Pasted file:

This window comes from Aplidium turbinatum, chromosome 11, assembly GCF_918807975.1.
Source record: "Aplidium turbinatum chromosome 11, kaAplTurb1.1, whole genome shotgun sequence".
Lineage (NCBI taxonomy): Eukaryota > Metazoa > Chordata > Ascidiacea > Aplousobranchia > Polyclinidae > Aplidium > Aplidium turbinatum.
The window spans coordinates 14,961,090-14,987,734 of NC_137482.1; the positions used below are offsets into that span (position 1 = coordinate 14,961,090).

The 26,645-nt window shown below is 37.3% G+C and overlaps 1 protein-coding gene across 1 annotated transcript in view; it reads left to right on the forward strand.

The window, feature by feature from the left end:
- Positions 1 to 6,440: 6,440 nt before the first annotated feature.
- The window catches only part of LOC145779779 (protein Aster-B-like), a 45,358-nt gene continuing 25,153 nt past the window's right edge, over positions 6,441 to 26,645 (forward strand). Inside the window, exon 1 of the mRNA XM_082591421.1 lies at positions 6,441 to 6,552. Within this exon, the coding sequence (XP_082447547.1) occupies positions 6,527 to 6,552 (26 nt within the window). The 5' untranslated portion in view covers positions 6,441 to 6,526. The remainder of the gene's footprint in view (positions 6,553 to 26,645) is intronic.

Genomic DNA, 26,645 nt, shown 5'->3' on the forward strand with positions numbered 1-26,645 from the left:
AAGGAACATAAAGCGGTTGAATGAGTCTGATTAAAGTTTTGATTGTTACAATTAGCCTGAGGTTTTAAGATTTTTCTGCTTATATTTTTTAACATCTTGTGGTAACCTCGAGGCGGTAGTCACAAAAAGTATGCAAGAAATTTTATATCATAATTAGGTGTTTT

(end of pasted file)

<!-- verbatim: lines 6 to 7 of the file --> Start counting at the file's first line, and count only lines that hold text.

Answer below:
The window, feature by feature from the left end:
- Positions 1 to 6,440: 6,440 nt before the first annotated feature.